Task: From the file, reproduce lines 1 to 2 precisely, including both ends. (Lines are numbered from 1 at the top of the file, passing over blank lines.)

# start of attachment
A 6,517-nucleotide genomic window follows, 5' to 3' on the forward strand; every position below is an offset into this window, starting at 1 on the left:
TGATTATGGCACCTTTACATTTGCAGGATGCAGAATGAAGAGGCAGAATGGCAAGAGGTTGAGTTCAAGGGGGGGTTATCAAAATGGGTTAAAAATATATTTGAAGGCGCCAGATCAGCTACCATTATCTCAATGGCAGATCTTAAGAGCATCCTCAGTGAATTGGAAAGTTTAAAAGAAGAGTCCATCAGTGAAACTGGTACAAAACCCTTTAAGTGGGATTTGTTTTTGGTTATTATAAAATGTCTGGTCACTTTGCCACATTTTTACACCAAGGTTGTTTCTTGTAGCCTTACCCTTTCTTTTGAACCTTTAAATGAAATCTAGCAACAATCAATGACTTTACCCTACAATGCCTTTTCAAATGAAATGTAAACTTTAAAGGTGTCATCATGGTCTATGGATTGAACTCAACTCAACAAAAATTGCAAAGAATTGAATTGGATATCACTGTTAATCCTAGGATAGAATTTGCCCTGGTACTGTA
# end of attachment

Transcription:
A 6,517-nucleotide genomic window follows, 5' to 3' on the forward strand; every position below is an offset into this window, starting at 1 on the left:
TGATTATGGCACCTTTACATTTGCAGGATGCAGAATGAAGAGGCAGAATGGCAAGAGGTTGAGTTCAAGGGGGGGTTATCAAAATGGGTTAAAAATATATTTGAAGGCGCCAGATCAGCTACCATTATCTCAATGGCAGATCTTAAGAGCATCCTCAGTGAATTGGAAAGTTTAAAAGAAGAGTCCATCAGTGAAACTGGTACAAAACCCTTTAAGTGGGATTTGTTTTTGGTTATTATAAAATGTCTGGTCACTTTGCCACATTTTTACACCAAGGTTGTTTCTTGTAGCCTTACCCTTTCTTTTGAACCTTTAAATGAAATCTAGCAACAATCAATGACTTTACCCTACAATGCCTTTTCAAATGAAATGTAAACTTTAAAGGTGTCATCATGGTCTATGGATTGAACTCAACTCAACAAAAATTGCAAAGAATTGAATTGGATATCACTGTTAATCCTAGGATAGAATTTGCCCTGGTACTGTA